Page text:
A hamburger is a type of sandwich. Cooked ground meat goes between the two halves of a bun. Also tomatoes, onions, cheese, salad and dips may be added to the beef inside the bun. The key idea is that the hamburger is eaten without a knife and fork, so it is a fast food which can be eaten anywhere.
Hamburgers are named for a city in Germany called Hamburg. They were probably invented in Germany, though what we now know as a hamburger was created in the United States in the 19th century. Hamburgers appeared on menus in England and the United States in the 19th century, and became a popular food after the 1904 World's Fair. What is called a hamburger throughout the world today was different than the first German hamburgers; German dishes often involved a steak or sausage between pieces of bread instead of ground meat.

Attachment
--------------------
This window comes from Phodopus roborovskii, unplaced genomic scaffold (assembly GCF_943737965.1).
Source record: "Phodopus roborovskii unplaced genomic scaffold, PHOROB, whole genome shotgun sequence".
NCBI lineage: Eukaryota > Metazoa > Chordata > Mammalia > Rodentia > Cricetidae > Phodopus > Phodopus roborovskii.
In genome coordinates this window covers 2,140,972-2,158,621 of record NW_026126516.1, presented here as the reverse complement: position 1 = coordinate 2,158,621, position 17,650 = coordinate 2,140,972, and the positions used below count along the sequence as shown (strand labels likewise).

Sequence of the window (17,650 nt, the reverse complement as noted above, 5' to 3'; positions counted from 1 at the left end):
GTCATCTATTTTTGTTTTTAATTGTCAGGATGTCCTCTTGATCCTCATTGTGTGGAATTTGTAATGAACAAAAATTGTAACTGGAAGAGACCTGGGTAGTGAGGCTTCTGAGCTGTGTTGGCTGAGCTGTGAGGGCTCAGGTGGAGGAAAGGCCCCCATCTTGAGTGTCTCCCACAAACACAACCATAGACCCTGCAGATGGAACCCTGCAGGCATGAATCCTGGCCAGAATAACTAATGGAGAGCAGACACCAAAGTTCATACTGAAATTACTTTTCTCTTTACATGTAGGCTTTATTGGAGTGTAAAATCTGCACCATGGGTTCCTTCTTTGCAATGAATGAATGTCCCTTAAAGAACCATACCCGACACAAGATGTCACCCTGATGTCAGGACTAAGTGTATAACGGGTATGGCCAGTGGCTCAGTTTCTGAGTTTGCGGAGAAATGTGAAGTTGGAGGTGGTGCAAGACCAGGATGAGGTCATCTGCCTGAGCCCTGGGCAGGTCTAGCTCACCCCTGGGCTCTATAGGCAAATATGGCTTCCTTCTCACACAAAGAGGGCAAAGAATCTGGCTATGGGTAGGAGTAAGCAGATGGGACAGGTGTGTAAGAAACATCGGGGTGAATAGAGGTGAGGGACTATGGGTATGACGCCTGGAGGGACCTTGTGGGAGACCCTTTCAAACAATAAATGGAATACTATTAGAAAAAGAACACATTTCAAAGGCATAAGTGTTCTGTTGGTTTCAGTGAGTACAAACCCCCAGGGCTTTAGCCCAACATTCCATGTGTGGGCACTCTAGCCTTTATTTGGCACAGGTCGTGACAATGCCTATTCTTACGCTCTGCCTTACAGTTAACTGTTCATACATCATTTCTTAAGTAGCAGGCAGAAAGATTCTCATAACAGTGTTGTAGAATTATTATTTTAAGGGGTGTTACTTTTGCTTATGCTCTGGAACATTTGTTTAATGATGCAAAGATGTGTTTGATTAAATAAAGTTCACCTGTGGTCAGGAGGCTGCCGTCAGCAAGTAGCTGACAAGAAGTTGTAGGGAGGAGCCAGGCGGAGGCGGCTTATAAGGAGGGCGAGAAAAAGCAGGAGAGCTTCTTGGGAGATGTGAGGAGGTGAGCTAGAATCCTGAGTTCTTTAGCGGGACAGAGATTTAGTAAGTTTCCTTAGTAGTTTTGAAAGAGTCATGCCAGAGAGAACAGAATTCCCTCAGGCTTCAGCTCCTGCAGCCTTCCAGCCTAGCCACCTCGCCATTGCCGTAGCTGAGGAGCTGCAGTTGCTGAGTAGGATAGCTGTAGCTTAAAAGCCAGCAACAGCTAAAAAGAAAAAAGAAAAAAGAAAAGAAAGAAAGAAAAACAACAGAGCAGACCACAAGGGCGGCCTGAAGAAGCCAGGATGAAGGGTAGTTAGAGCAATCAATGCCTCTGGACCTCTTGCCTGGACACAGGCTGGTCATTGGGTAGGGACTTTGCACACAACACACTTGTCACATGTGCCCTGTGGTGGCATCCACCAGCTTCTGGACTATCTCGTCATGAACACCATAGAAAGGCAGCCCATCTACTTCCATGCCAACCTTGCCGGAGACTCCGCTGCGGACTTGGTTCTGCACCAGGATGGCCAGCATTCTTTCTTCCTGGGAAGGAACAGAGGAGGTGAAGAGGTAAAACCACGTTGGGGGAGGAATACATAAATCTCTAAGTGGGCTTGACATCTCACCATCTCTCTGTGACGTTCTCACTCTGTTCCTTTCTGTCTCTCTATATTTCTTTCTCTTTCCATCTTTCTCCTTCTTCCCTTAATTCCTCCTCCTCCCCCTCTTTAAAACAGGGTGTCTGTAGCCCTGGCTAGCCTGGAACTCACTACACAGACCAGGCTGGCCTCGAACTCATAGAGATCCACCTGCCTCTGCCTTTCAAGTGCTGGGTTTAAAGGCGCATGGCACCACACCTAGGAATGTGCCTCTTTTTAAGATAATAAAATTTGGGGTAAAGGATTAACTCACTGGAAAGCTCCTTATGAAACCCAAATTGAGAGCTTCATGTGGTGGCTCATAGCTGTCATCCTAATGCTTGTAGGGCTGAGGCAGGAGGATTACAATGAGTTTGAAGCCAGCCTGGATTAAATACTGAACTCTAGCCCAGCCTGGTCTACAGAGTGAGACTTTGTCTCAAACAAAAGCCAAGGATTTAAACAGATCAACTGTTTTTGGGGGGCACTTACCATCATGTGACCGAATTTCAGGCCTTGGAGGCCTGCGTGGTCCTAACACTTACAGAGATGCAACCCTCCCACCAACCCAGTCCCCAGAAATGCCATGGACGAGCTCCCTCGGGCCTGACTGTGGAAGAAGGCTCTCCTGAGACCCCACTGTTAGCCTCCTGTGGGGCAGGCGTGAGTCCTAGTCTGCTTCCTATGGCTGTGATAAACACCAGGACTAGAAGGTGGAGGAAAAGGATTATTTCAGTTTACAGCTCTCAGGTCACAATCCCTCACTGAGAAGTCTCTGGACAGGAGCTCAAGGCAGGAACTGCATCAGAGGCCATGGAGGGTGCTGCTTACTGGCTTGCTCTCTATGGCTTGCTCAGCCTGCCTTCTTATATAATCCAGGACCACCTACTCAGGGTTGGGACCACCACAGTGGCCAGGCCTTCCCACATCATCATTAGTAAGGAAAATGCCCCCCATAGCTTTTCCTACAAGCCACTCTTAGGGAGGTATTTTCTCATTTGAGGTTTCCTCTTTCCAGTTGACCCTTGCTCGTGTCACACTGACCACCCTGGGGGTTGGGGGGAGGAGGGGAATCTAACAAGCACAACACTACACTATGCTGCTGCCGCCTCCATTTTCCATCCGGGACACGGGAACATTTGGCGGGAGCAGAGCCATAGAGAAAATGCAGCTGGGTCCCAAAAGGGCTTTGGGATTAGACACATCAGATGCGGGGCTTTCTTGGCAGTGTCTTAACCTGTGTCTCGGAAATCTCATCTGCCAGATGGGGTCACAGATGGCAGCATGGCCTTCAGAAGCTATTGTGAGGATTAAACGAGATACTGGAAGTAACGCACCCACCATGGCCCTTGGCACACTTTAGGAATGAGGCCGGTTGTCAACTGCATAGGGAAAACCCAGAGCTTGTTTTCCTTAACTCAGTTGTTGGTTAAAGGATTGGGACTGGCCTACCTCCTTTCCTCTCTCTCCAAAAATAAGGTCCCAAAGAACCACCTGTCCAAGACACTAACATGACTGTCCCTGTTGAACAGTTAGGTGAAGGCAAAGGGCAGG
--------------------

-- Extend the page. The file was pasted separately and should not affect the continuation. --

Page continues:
References[change | edit source]
|Wikimedia Commons has media related to: Hamburger|
- Atlas of Popular Culture in the Northeast United States, John Harmon
- "The World's First Hamburger". Texas Monthly. August 2009. http://www.texasmonthly.com/preview/2009-08-01/feature7. Retrieved August 15, 2009.
- "Obituary: Charles Menches". The New York Times. October 5, 1951.